Well… This is not what I was hoping for. I guess when life gives you lemons, make lemonade with Lady Shiva?
For nearly its entire run, I’ve praised Bryan Edward Hill’s Batman & the Outsiders. With Dexter Soy and some other artists, these creatives have managed to craft a strong story that continued to build on itself from issue to issue, while also bringing us closer to each of the core characters every step of the way. To say that I’m sad that this title is ending is an understatement. Why? Well, because this book is that good, and its potential was even greater.
I’ve been rather vocal about the need for publishers to stop meddling in books. They need to stop the constant interruptions, stop the stupid gimmicks, and just let the creators create something that readers can invest in. That request may sound easy enough, but it’s rare that we get titles that actually do this, and, unfortunately, it appears that this approach to comics will only become even rarer. That’s why I’m choosing to appreciate Batman & the Outsiders for what it is. But let’s be honest, this isn’t a strong conclusion to the book, and definitely not what fans deserve.
For this chapter – the final chapter – the Outsiders have beaten Ra’s al Ghul (despite his threat to make Black Lightning a target of his), and now it’s time for the team to celebrate. If this doesn’t excite you, then don’t worry. I share your sentiments. I don’t want to be too hard on this issue because I know that it’s coming to a sudden, unceremonious end, and there are aspects of this issue that I like, but overall, nearly every beat of the book feels forced.
Every remaining loose thread is wrapped up, so I appreciate that, but it is presented in throwaway lines, and some character moments we’ve been waiting for are shoehorned in just for the sake of saying it happened. It’s not great. But what’s worse – and, quite frankly, rather odd – is the way this issue sets up other stories for these characters should someone happen to come along at some point and decide to continue them. The entire thing feels weird. In fact, some of the set-up presented here feels so deliberate, that it’s almost as if it were mandated by editorial knowing that a follow-up is on the horizon… But as far as we know, DC is looking to do the opposite.
Sofia is the first character that is fully addressed, and also the last. Apparently, life as a vigilante isn’t for her, so Bruce has bought her a farm with horses. It’s an odd gesture that appears to come out of nowhere, as well as Sofia’s sudden disinterest in being a hero. If anything, this screams “Editorial said to scrap this character,” and thus, here we are.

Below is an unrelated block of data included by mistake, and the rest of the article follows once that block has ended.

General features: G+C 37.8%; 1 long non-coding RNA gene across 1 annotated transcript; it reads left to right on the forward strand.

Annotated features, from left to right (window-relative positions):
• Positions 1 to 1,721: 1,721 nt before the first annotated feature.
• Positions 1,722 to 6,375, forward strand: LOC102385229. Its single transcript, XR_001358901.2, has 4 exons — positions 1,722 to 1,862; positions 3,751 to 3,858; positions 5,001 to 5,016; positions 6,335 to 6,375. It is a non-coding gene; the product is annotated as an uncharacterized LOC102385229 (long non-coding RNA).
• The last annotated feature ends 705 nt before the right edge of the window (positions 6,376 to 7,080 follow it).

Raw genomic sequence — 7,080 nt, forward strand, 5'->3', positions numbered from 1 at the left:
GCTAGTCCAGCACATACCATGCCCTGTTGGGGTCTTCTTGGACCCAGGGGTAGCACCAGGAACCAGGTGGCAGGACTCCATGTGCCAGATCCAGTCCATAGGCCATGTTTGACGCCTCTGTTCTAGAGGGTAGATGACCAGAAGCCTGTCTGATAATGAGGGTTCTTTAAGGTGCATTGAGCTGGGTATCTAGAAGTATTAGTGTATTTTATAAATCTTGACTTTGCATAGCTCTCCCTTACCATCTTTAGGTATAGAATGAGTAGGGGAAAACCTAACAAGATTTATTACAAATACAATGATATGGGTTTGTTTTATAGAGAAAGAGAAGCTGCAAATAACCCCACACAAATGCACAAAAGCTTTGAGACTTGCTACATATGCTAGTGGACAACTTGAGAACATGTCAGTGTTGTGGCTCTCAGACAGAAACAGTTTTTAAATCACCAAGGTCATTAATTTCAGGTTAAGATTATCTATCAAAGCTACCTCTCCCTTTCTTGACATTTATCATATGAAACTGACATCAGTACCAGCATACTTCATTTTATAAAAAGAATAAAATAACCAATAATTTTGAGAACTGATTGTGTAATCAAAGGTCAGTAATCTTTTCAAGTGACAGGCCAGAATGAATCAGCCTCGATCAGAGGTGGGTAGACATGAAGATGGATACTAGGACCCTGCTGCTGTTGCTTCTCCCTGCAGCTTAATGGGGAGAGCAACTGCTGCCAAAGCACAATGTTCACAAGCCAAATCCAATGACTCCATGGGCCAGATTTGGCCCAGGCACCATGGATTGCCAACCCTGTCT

Sofia isn’t the only character who questions their role in this life though. Jefferson debates how he can go back to a normal life as a teacher after this. I wasn’t quite sure if the intention was to present this as if Jefferson wants to leave heroics behind, or if he’s just questioning how to pretend to live as though everything is normal when he knows that it isn’t. Either way, the execution is rather lackluster. And honestly, had Katana not invited Jefferson along on her quest, then his story would’ve completely fallen flat.
From here, the narrative shifts to put a focus on the two youngest members, Duke and Cassandra. Duke is caught with Lady Shiva making lemonade (hence my intro), and the two discuss Duke’s abilities, the choice of color for his costume, and the lengths he’s willing to allow himself to go in training and understanding his abilities. They tease that Duke is finding the light again, and I hope that doesn’t mean he’s losing his powers to control darkness because his character didn’t really click for me until that happened.
Meanwhile, Bruce has a heartwarming moment with Cassandra where he explains why he hasn’t asked Cass to be his Batgirl or Robin. Now, look… On one hand, I love this. I’ve always loved the respect and independence Bruce shows Cass – especially pre-Flashpoint – and nothing says more about Cass’ abilities than Bruce acknowledging she’s better than him in some ways. Does this conversation feel a little contrived? Sure… But it’s also one of my favorite moments in the book.